“My gay mom is cool!”


Many years ago, when Karol and I started dating we had to keep everything hush hush.  She was still on Active Duty in the Navy, it was 2004, and at that time the policy of Don’t Ask Don’t Tell was alive and well.  Plus I had recently divorced my husband,  and was worried about letting my children, who were 5 and 7 at the time to know I was in a relationship with her.  They knew we were best friends, and I decided to leave it at that.

She was stationed near Philadelphia with her kids, and my kids and I lived here in Hampton Roads Virginia.  In 2006 she was up for orders, and (thankfully) came back to this area, and we bought a house together.  When we bought the house, we had still not “told” our kids we were in a relationship, (we explained that we shared a room when we visited each other because we didn’t have a “spare” bedroom at each house), and we decided it was best for each of us to have our own bedroom.

So we had these clandestine “midnight” visits, after which I would sneak back to my room or she would sneak back to hers before the kids woke up.  Neither of us was “out” at our jobs, but we were to our close friends.  Looking back on it I think we were crazy, but it worked at the time, and I suppose it made things easier for the children to get used to living with new people.

We decided after living together for a year we would tell the children that we were actually a couple.  I was totally worried and stressed about it, and when I told them, they were like, “Um, we have known forever Mom.”  They were okay with me being in a relationship with a woman, and I was amazed and overjoyed!  We had actually prepared ourselves for the worst and realized we may need to sell our house and live apart if our kids freaked out.  Our number one priority was the children and how they would feel about our relationship.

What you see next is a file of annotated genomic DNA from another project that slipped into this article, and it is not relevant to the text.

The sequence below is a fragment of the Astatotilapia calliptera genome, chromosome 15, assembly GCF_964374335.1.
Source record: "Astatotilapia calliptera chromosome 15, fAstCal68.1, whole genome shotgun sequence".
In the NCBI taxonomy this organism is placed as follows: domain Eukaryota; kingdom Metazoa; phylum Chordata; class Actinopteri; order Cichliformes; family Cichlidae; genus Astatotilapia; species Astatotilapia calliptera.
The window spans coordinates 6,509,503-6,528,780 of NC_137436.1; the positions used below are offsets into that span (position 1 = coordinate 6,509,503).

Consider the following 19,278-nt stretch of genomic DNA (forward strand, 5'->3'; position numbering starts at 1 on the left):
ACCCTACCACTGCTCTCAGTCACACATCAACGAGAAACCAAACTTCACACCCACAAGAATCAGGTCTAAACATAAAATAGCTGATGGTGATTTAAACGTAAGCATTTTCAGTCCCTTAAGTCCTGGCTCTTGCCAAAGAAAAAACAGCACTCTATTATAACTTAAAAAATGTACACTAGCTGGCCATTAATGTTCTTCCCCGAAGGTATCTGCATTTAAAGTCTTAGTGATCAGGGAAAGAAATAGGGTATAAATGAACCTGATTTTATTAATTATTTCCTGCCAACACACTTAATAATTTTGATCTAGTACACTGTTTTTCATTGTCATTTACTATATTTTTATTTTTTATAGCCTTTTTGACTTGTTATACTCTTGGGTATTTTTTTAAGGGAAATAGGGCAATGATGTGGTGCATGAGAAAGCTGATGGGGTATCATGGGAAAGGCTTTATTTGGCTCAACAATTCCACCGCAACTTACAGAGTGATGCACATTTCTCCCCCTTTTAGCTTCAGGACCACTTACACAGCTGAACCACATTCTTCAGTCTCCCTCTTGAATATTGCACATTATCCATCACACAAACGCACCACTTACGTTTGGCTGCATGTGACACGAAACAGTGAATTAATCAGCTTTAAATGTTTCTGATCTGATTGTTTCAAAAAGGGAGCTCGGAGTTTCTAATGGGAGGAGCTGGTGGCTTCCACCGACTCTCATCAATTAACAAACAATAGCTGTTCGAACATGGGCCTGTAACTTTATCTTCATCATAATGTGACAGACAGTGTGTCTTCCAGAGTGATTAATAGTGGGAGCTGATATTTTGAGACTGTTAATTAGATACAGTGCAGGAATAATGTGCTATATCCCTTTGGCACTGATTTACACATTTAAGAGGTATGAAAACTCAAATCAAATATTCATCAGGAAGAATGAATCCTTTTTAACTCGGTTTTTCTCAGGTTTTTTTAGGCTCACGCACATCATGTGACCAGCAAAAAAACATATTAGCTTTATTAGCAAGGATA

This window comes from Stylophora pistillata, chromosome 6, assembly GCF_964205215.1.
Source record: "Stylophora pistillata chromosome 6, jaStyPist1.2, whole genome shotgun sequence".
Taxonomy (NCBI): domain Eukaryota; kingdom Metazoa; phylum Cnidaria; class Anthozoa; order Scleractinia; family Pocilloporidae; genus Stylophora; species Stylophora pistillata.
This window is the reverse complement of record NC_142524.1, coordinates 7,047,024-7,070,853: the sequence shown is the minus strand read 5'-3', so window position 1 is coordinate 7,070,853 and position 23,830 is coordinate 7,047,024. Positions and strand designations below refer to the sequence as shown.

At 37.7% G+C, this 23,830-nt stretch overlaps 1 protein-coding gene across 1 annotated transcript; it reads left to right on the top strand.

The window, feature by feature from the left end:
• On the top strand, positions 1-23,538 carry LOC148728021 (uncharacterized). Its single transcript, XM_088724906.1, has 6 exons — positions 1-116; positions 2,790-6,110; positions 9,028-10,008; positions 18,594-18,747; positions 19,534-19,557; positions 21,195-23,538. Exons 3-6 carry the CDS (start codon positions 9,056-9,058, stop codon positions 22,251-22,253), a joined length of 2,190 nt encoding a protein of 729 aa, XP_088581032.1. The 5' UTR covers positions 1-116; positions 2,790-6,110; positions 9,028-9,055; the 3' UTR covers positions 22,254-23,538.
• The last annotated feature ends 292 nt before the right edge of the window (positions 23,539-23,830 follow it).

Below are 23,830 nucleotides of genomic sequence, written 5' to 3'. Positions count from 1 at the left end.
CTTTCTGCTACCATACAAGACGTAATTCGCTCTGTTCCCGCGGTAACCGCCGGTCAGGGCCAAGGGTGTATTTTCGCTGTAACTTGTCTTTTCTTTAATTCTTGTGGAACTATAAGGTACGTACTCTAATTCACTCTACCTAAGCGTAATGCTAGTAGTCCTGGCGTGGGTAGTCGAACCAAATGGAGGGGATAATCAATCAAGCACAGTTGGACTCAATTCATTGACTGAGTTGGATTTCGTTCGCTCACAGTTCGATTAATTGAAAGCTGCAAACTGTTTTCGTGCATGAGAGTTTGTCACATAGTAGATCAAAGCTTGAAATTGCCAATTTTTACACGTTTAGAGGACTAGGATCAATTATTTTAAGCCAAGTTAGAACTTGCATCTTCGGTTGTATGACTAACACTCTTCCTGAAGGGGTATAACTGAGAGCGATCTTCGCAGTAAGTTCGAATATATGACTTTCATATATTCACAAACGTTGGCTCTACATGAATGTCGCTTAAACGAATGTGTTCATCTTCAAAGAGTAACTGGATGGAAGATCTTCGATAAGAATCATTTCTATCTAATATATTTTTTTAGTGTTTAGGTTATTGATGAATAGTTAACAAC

Because I had been in a “traditional” marriage when my children were young I never forced the issue about them saying anything about Karol and my relationship to any adults or to their friends.  I always introduced Karol as my “friend”, and they did the same.  I heard them call her “my mom’s friend” when talking about her to others.

When Zachary was about 15, he began telling people his mom was “bi”.  Apparently people his age thought that was cool and I scored him some “cool points”.  I suppose technically I am “bi” in his mind since I was married to his dad and am now with a woman.  However, I don’t consider myself bisexual. To be honest I don’t even categorize myself, but if it made him feel comfortable, I was okay with him choosing a way to “describe” me.

Sometime during his Sophomore year, Karol brought me a paper that had Zack’s handwriting on it.  “Uh oh”, I said.  “Is this going to be bad?” (He was not the best student…) She said, “Just read it.”  She had seen this paper lying on the dining room table near Zack’s book bag and picked it up and read it.  She decided I should read it, and so she gave it to me. I held it in my hand and braced myself.

In his English class, he had been given an assignment to write about himself and his family.  In his own handwriting I read, “I found out a few years ago my mom is in a same gendered relationship.  I think that is cool. My mom is cool.”

I cried tears of joy.  He thought I was cool! That is a pretty amazing thing for a mom of a teenager to be considered cool by her kid!

Zack is now 18, and all of his friends are very well aware of the fact that he has two moms.  He calls Karol his “other mom”, and even gave her a “mother’s” pin after earning Eagle Scout.

I guess my worry was always misplaced.  I /we should have given our kids more credit. To be honest three out of our four kids are completely accepting of us and they call us their “moms”.  I will take it!

This photo is us with Zack and The Genius.  Our oldest son lives in Tennessee, but is with us in spirit in this photo.